Fire Weather Networks , Wildfire Supression - Air and Climate - Climate Change
A severe fire can race across the landscape at upwards of 23 km/hr and without accurate fire weather information there is no way of knowing where the fire is going, how hot it will burn, and what it will take to stop it.
Modern fire agencies use fire weather data to make decisions about how many people to send to a fire, where to send them, and how quickly they must arrive. Should the focus be on ground operations, or is aerial support needed? Operations are constantly adapting to fire weather information: imminent rainfall may make fire suppression activities unnecessary; an expected change in the wind direction may inform a shift towards protection of a nearby town; windy conditions may make it too dangerous for a helicopter. By understanding the weather’s effect on a fire’s behaviour, decision-makers can make the most effective use of available resources while prioritizing the safety of their firefighters.
Perhaps even more important than the ability to predict fire behaviour during a fire event is the ability to identify dangerous conditions before a fire starts. By knowing when and where conditions are ripe for fire, fire managers can take measures to reduce ignition risk and increase fire preparedness. That’s what a fire danger rating system does.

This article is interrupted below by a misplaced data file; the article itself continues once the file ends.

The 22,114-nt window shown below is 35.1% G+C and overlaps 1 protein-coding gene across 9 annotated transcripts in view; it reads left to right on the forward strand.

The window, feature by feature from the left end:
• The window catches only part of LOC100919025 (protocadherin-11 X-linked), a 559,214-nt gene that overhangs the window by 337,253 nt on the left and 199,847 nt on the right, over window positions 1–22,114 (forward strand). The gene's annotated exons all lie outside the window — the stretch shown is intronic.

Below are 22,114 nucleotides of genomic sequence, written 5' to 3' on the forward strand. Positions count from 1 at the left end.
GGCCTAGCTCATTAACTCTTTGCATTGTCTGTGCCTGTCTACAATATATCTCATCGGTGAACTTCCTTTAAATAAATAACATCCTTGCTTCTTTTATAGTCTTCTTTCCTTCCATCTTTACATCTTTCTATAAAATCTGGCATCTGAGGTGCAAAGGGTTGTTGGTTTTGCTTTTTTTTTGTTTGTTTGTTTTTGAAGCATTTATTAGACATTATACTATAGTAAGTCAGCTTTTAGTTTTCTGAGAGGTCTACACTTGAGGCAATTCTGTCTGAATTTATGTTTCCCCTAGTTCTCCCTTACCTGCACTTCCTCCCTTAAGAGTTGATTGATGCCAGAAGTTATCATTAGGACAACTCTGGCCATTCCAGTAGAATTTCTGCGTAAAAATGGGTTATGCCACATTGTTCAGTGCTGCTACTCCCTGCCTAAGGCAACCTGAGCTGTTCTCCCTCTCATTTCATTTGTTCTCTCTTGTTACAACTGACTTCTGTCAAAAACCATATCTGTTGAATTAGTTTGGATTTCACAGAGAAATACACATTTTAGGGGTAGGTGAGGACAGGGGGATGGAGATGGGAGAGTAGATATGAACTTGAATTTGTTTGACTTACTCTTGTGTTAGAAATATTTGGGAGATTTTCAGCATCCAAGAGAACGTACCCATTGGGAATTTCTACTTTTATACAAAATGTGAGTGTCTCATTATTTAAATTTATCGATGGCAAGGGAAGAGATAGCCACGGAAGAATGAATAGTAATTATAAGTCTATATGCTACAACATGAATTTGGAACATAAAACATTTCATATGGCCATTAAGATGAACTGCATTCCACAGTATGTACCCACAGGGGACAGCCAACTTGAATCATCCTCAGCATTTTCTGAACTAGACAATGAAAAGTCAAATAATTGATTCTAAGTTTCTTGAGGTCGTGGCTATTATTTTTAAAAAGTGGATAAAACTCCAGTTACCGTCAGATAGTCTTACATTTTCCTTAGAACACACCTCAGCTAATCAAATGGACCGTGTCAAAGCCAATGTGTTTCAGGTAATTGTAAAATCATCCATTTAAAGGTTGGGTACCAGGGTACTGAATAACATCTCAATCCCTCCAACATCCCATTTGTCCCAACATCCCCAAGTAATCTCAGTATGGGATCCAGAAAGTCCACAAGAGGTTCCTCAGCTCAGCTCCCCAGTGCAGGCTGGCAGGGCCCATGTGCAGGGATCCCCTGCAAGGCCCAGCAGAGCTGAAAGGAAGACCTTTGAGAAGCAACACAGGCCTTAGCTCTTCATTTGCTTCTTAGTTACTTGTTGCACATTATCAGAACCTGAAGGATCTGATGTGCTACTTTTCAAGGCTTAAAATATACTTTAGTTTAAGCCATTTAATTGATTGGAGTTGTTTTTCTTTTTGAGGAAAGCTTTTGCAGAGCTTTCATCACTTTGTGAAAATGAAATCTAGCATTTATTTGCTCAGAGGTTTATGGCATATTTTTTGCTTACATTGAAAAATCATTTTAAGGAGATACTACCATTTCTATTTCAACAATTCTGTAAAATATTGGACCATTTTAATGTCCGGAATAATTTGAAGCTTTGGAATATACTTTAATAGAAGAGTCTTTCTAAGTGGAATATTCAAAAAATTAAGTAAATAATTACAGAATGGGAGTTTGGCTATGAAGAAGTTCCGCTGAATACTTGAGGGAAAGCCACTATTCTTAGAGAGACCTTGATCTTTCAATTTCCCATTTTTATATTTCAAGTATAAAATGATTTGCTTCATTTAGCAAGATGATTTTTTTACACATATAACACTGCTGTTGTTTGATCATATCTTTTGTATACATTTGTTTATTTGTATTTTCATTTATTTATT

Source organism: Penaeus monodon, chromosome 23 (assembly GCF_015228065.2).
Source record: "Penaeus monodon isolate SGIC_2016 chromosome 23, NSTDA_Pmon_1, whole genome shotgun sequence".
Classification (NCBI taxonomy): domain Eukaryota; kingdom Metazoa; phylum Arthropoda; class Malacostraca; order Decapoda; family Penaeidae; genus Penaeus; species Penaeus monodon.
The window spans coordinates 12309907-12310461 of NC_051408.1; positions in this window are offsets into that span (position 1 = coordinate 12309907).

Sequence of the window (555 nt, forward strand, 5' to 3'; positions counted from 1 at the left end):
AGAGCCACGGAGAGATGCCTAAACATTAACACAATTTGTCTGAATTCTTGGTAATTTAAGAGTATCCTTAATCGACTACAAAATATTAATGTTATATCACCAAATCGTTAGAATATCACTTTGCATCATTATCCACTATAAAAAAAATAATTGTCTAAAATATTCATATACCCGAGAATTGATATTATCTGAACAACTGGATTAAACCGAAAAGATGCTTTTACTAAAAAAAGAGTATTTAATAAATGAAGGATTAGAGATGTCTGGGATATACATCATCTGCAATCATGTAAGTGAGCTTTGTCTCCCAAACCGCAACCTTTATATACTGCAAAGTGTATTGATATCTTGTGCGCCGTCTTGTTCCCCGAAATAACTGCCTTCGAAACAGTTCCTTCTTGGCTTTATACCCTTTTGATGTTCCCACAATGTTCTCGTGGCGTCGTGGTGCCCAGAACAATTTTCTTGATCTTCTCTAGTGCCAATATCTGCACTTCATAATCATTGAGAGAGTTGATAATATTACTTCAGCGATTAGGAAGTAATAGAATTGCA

A reliable fire danger rating system is acknowledged worldwide as the keystone of effective wildfire management. A fire danger rating system removes reliance on experience and intuition, and instead allows decisions to be based on consistent, science-based criteria. An early study of Canada’s fire danger rating system found that over an eleven year period the system saved more than $750 million1 in firefighting expenditures. In China, implementation of a national fire danger rating system has reduced area burned by 90% since 1987.
An excess buildup of fuel caused by ongoing fire suppression can lead to extreme fire conditions. Fire weather data and danger rating systems allow land managers to reduce this fire risk by doing prescribed burns during times when the fire will achieve its objective but the probability of escape is low.
When it comes to wildland fire, timing is everything. A quick initial attack can make the difference between a fire that is put out before it has the chance to spread, and an inferno that burns for weeks, claiming lives and property. Fire managers can pre-position firefighting resources into areas with the highest danger. It is not feasible to have 100% of staff ready to go at all times, nor is it feasible to have enough equipment and staff to deal with the most extreme fire season. Instead, fire danger ratings can determine the level of preparedness and resources on any given day and during times of extreme risk, resource-sharing agreements can be drawn upon with other jurisdictions (both the US and Canada have such agreements in place).